Tag Archives: builder

Do You Own the Land Your Barndominium Will Be Built On?

Do You Own the Land Your Barndominium Will Be Built On?

Barndominiums, shouses and post frame homes are not only a current rage, they may be America’s future home of choice. Pinterest has literally hundreds of photos of barndominiums. DIY network’s “Texas Flip-n-Move” feature a rusty old barn made into a beautiful home in Episode 6 of Season 5. Chip and Joanna Gaines took on a barndominium makeover in Season 3 Episode 6 of “Fixer Upper”. Tens of thousands of Facebookers join barndominium discussion groups of one sort or another.

However not everyone wants to take on the joys and challenges of trying to convert an old barn into a beautiful and functional new home.

Most potential barndominium owners are trying to escape urban or suburban living. They want to sneeze without hearing their neighbors say, “Bless you”. Oftentimes they have looked to buy an existing home, but could never find one exactly fitting their needs.

Here is where a blank canvas of vacant property has its allure. Within constraints of available space, budget and imagination anything becomes possible.
I accept my asking, “Do you own the land your barndominium will be built on?” in Facebook groups puts me in a position of being a brunt taker for jokes. There is, however, a method to my madness.

To begin with, I do not care if you own property free and clear (and let’s face it, your local property taxing authority owns it as well). It doesn’t matter if ‘your dirt’ is owned by a relative, a friend or a close enemy – just as long as you know where your new home is going to be.
For most this ‘barndominium build” is going to become their forever home (or at least theirs for a very long time).

Seemingly millions of canned house plans are available (for a small to large fee) across a plethora of internet websites. 99.9% of these plans have a similar problem – they were designed for a flat lot in suburbia! Yep, they look stunning on a website. Considering spending your hard earned money on one thinking you will save money by using cheap house plans? This would be an equivalent to everyone buying 34 inch waist 36 inch inseam Levi’s. They fit me just fine, but what if you are not 6’5”? Or maybe you do not even like Levi’s?

Your home should be planned to fit into its environment. Does it make sense to try to change (or ignore) your environment to fit your bargain house plans?
In order to craft ideal plans for your new barndominium, shouse or post frame home, your building site should be carefully considered.

If you are considering hiring a general contractor to turnkey your build, or merely an erector to put up your home’s shell, only once you ‘own the dirt’ and even better have a building plan developed to match your building site should you embark on a ‘builder hunt’. Builders are in short supply and their time is valuable. It is an unfair expectation to take advantage of them before they can reasonably ascertain you actually might have a need for their services.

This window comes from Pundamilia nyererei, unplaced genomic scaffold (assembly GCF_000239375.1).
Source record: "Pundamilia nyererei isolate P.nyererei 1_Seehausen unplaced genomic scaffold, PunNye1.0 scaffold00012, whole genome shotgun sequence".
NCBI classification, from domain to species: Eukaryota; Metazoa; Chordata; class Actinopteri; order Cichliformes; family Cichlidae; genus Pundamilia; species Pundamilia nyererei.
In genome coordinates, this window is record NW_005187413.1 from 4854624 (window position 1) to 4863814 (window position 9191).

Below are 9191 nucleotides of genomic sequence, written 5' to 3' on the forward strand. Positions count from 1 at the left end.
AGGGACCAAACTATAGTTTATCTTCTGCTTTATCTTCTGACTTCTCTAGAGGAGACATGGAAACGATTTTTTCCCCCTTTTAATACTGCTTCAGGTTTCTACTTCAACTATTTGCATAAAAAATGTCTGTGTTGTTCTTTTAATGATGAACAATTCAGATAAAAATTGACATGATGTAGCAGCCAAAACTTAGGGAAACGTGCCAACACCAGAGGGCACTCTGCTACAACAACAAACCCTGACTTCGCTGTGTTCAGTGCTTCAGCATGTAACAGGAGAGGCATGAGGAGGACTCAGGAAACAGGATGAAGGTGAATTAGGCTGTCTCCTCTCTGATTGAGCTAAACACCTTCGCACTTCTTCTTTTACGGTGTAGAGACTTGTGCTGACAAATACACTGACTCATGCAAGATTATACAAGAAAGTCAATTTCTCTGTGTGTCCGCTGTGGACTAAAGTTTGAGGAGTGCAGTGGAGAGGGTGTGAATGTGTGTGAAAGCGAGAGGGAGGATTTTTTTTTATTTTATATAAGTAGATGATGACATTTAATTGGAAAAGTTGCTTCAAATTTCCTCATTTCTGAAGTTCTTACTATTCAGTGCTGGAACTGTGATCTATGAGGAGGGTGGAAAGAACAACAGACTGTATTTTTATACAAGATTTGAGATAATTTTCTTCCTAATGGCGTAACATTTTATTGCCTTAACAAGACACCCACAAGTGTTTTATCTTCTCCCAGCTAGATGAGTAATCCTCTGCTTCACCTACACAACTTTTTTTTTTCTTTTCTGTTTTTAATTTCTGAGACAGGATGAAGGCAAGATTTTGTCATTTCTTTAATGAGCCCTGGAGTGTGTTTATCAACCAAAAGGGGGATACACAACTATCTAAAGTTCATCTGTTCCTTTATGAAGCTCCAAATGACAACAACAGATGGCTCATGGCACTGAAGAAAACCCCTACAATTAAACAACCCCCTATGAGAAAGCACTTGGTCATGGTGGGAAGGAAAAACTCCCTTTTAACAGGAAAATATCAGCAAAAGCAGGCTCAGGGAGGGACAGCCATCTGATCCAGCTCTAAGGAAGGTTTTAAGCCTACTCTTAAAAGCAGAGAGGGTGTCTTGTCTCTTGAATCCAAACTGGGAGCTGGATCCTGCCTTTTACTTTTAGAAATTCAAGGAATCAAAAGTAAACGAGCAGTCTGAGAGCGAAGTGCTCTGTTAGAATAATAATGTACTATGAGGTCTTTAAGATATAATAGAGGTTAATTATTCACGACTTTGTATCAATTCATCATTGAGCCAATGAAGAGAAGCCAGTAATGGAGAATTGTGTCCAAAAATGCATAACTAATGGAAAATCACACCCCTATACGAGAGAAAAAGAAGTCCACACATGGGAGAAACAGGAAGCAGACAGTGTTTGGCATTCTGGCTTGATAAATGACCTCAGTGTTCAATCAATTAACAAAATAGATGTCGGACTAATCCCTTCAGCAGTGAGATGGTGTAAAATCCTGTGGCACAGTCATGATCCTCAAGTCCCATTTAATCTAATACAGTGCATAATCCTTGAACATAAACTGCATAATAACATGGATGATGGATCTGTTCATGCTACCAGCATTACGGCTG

Know where your barndominium is going to be built? Please reach out to me and I can give you some free advice on getting those ideal plans.

For extended reading on turnkey general contractors for barndominiums please see: https://www.hansenpolebuildings.com/2020/02/does-my-barndominium-need-a-turn-key-general-contractor/

Commercial Post Frame Building Blunder

Commercial Post Frame Building Blunder

My Facebook friend Dan recently commented upon this article https://www.hansenpolebuildings.com/2020/03/there-is-a-right-way-and-this-way/ wanting to know if I could show some other building blunders.

Yes Dan, I can.

As Technical Director for Hansen Pole Buildings since 2002, I have gotten to assist a few DIYers and post frame builders with their building questions. DIYers are generally fabulous, and their stories usually begin with something similar to this:

“I have made a mistake worse than anything you possibly ever seen, can you help me?”

To them my response is most usually, “As a post frame building contractor, I ran as many as 35 crews in six states. If something could be done wrong, they probably did it, so how can I assist you?”

Most builders usually take a different tack, “Your plans are stupid and your engineer is an idiot!”

And from me, “Now we have this settled, describe your challenge and we can work towards a solution.”

Please keep in mind, our third-party engineer sealed blueprints are similar whether for a builder or someone doing DIY. We are not picking specifically upon builders by giving them less to work from.

In this particular instance, an allegedly professional builder has found a way to go above and beyond any bad I have ever previously experienced.

Far beyond.